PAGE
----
Artistic Response to Research
These pieces were all done as a researching artist for the Mental Health Museum, Wakefield, responding to the collection and the archival material.
The video above 'The Problem of Christopher Taylor' is a spoken word piece which takes the listener through facts, fiction, social commentary and human connection. This was my empathic response to the incredibly touching material that I was honoured to be able to research.
And more latterly, for a piece for a group exhibition at the Museum 14th of June - 6th of December 2022, 'Recollections May Vary' I focused on Thomas Lawton. Someone who escaped twice, and was admitted into the Asylum three times.
After witnessing Thomas Lawton’s case notes at the West Yorkshire Archives and physically touching his hand written letter, I felt even more invested in and affected by his story. The reason I was first drawn to him was due to his letter. There are so few written accounts by those admitted into the West Riding Asylums, and there are scant first hand accounts on the stigma of having been in an asylum during the period. As an automatic artist all four drawings are the exact four pieces that came out. I work rapidly in this medium. No planning, no sketching, I didn’t try again, I didn’t decide that they weren’t good enough, they just are. I allowed the work to come through instinctively as I entered into and connected with the case notes and the history of Thomas.
At one point I had a chat with Thomas firstly using the Crowley Tarot pack and then we had an artistic conversation 'Conversation With Thomas' I then went on to draw 'On To Escape, The First Admittance' and 'Much Diminished, Third and Final Admittance.'
‘The Melancholia of Thomas Lawton’ 25cm x 32cm India Ink, Nib Pen & Brush, 2022
At the age of 33, Thomas was first admitted in March 1859 for melancholia and noted ‘fear of being hanged by his late employer after making a mistake in the dye-house’. We know historically that it was very possible to be hanged for the most minor of errors, especially if you were from a lower class. So his fear was not unfounded and could well have been the trigger for his mental health to decline to a point of it being unmanageable. This piece is my abstract representation of his melancholia.
‘On To Escape, First Admittance’ 38cm x 56cm, India Ink, Nib Pen and Brush, 2022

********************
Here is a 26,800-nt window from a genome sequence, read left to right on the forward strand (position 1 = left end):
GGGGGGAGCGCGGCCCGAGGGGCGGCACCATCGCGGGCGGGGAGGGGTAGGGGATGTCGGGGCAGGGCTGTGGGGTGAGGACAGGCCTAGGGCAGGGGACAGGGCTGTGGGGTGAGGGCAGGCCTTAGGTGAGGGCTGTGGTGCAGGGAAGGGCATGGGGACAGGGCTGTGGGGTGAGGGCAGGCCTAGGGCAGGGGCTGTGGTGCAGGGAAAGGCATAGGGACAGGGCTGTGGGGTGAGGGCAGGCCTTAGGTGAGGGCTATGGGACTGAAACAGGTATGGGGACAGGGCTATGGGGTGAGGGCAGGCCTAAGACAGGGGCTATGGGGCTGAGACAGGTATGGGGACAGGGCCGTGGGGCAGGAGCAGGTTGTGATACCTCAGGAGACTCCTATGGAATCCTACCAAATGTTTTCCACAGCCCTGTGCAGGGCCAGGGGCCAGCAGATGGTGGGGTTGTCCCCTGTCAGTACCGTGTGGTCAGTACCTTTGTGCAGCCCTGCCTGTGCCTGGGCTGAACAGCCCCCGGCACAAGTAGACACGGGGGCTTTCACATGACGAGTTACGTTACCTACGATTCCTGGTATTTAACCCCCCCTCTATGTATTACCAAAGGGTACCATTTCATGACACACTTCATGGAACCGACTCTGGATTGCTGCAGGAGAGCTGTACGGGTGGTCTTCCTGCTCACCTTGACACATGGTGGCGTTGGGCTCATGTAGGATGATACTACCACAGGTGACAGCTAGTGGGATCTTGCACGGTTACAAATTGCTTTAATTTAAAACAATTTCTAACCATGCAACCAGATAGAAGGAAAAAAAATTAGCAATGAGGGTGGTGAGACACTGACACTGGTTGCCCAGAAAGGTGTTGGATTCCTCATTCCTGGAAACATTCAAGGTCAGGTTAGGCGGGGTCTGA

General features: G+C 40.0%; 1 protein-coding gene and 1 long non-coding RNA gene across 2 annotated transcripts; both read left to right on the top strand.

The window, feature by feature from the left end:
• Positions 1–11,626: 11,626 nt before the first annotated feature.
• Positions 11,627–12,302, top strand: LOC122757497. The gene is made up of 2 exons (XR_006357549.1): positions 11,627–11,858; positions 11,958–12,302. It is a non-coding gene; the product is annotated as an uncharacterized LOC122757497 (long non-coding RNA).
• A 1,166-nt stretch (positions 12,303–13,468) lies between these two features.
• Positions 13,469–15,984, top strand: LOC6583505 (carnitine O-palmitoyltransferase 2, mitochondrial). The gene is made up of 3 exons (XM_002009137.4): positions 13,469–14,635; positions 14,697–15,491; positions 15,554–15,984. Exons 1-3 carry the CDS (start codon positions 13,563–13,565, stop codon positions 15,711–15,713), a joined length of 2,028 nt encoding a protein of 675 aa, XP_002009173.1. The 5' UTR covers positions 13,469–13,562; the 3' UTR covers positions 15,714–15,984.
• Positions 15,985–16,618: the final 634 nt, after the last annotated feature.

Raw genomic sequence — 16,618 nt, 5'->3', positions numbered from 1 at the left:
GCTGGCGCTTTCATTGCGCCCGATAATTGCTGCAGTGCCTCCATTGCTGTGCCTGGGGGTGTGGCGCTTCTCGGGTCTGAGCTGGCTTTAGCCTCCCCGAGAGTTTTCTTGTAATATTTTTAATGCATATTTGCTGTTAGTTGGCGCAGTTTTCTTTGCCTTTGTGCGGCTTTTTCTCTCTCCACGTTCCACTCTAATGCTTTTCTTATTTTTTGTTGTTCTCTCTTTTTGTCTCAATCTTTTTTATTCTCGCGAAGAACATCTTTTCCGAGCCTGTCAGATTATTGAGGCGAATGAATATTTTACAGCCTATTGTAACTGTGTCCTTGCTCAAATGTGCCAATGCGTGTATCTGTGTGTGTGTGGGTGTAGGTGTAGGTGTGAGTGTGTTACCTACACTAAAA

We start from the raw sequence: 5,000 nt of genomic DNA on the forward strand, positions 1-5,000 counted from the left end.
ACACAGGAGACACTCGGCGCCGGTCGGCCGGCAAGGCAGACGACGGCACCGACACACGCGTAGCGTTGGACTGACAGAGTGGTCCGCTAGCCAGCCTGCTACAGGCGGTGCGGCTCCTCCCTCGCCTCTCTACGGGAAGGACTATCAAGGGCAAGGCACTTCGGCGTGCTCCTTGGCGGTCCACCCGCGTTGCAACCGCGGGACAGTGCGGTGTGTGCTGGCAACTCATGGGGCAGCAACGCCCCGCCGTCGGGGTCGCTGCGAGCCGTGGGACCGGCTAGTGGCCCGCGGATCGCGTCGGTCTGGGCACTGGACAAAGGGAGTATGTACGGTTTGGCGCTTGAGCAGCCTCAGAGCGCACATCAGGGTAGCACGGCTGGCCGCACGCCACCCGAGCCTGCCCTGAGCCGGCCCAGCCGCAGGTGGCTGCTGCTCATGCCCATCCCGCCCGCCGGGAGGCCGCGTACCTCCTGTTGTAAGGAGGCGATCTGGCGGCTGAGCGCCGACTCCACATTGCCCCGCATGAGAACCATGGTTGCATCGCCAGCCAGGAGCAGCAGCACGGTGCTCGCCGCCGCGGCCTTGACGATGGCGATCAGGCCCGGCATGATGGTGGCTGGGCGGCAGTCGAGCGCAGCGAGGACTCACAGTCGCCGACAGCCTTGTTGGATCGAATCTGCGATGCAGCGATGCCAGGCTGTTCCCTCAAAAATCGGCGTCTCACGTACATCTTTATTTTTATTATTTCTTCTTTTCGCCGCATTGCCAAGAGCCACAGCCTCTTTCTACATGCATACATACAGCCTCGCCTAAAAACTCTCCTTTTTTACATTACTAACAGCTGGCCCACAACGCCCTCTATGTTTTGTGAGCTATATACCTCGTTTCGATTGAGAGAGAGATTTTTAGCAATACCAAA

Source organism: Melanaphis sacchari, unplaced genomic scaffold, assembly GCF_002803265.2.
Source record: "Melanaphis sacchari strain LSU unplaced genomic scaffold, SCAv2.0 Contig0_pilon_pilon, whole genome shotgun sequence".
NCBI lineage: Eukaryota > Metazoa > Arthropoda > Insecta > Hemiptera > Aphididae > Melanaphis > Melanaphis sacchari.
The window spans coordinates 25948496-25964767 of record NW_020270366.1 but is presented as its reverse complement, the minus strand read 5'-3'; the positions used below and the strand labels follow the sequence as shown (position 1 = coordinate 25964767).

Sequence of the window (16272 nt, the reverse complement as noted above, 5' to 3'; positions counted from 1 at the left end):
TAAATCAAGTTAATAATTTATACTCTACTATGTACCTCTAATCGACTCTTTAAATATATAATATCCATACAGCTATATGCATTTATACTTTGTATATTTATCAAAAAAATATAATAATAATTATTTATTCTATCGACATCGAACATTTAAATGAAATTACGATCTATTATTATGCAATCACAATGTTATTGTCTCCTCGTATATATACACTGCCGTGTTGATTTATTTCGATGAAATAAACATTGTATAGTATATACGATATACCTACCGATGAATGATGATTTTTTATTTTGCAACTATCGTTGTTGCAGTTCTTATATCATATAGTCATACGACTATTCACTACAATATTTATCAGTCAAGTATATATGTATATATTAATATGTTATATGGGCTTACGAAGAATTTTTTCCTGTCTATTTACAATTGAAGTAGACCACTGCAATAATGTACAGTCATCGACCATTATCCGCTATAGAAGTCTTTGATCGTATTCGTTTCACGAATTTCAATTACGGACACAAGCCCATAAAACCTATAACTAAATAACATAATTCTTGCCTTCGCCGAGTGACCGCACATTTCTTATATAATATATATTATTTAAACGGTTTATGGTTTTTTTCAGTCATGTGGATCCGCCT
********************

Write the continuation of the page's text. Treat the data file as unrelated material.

It was noted that Thomas was ‘always on the look out for escape,’ which he managed after 13 months. I felt that at this stage Thomas had a lot of strength of will. I invite you to take some time to look at the piece from a distance and then to hone into all the smaller details. Imagine yourself as Thomas, enter into his heart and mind and experience what he may have felt.
‘The Cosmology of Freedom, Second Admittance’ 38cm x 56cm India Ink, Nib Pen and Brush, 2022
Thomas was readmitted 21 months later. He was now noted as ‘delusional,’ he’d been wandering up and down the country looking for work. He considered himself an astronomer at this point. Within all the details of the drawing, you will find two large human forms, one facing east, one west. One jumping, one riding a dog. Within the small details you will see every emotion we may go through, numerous faces and beings. To me it speaks to all the twists and turns of mental health crisis. He managed to escape again 9 months later. I also imagine Thomas felt freedom and joy too during his periods of escape.
'The Letter' 55cm x 55cm, Polymer Clay, 2022
A rare hand written letter and account of the reality of living with a mental health condition during this period. This was sent in May 1864 after Thomas’s second escape. It recounts the stigma felt and how that stigma impacted on his capacity to feed himself, how he was shunned by his family and society. The piece reflects how stigma feels to me. The internal sharp poking and twisting as if prongs grow from our bones to dig deep into our flesh and creep into our central nervous system, sending sharp pain into our being.
‘Much Diminished, Third and final Admittance’ 38cm x 56cm India Ink, Nib Pen and Brush, 2022
Thomas’s last admittance was four years after his second escape. He was now frail and in a weakened state. He did recover somewhat, most likely after he finally had a safer place to lay his head and he did at least get some nutrition. However in 1868 his health started to deteriorate and on the 30/10/1869 he died, 10 years after his first admittance. I felt this phase of Thomas’s life was perhaps one of resignation, one of bone deep exhaustion, as his fate sadly won through no matter how hard he fought against it.
'Conversation With Thomas' Ink & Dip Pen on Paper, 2022
Drawn after a Tarot conversation with Thomas, I asked him to tell me about himself.